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The US Has Officially Given Up On The Free Syrian Army

SyriaREUTERS/Ammar AbdullahA Free Syrian Army commander after rebels failed to capture a Syrian Army tank during clashes in Aleppo on April 29, 2013.

A key American official has confirmed that the US is ditching the nationalist rebels fighting the regime of Syrian President Bashar Assad and building a new ground force to focus on fighting the Islamic State, Hannah Allam of McClatchy reports.

“At this point, there is not formal coordination” with the Free Syrian Army, John Allen, the retired Marine general in charge of coordinating the US-led campaign against the Islamic State (aka ISIS or ISIL), told reporters at the State Department.

President Barack Obama has repeatedly swept aside the FSA as “essentially an opposition made up of former doctors, farmers, pharmacists, and so forth” while the CIA gave the group just enough training and arms to survive.

Former administration officials and experts have refuted the idea that the opposition comprises only civilians, noting that tens of thousands of trained soldiers defected from Syria’s army.

Allam notes that the FSA has issues including “a lack of cohesion, uneven fighting skills, and frequent battlefield coordination with the Al Qaeda loyalists of the Nusra Front.”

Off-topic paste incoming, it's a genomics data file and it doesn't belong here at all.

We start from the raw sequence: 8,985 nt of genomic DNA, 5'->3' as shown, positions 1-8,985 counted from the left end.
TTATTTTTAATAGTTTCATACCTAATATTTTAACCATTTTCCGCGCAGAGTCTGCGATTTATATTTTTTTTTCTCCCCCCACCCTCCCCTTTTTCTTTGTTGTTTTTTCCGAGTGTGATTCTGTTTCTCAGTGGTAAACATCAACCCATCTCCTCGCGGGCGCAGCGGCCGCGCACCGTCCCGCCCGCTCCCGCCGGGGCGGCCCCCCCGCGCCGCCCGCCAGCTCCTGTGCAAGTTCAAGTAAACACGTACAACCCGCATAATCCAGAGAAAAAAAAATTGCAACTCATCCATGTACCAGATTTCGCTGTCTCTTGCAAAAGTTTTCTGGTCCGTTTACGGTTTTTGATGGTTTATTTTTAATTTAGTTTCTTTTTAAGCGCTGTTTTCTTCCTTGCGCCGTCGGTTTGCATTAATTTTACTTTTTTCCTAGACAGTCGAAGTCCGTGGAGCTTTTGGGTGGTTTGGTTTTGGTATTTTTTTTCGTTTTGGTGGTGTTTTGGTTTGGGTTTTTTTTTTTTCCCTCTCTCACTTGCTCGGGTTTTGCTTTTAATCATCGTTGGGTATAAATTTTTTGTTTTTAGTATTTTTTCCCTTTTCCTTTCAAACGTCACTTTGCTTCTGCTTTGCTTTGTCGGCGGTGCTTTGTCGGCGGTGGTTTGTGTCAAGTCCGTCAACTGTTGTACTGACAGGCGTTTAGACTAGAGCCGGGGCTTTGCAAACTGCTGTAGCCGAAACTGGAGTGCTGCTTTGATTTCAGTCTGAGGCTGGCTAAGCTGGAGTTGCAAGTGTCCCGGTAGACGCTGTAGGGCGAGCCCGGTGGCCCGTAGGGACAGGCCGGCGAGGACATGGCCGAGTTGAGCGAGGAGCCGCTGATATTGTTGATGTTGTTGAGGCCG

Nevertheless, the rebel force has a significant presence in Syria’s largest city of Aleppo, for now. Forces fighting for the regime as well as ISIS are currently attacking the FSA from multiple sides.

2000px syria8@ArabthomnessThe situation in Syria as of Oct. 5.

Hussam Marie, the FSA spokesman for northern Syria, told The New York Times that the loss of FSA positions in and around Aleppo would be “unrecoverable” and “a blow to our shared goals of a moderate Syria.”

Furthermore, it would play into Assad’s strategy of facilitating the rise of ISIS and eliminating the FSA, thereby presenting the West with “a classical choice between military powers and Sunni extremists.”

Overall, the situation in Syria is beginning to look like an intensified version of the State Department’s worst-case scenario as of June 2013: “rebel gains evaporating, the moderate opposition … imploding, large ungoverned spaces [ruled by ISIS], Assad holding on indefinitely, neighbours endangered, and Iran, Hizbollah, and Iraqi militias taking root.”

However, the Obama administration does not seem to mind Assad anymore, despite that fact that the Syrian dictator is overseeing an industrial torture and killing campaign some describe as unseen since the Nazis.

“Some US officials are beginning to see Assad as a vital, de facto ally in the fight against the Islamic State,” Gopal Ratman of Foreign Policy reports.

Many members of the larger US-led coalition believe that Assad is the root cause of rampant extremism in Syria — making him part of the problem as opposed to part of the solution.

SyriaAP/Narciso ContrerasA Syrian opposition fighter rests inside a cave at a rebel camp in the Idlib Provence countryside in Syria on Sept. 17, 2013.

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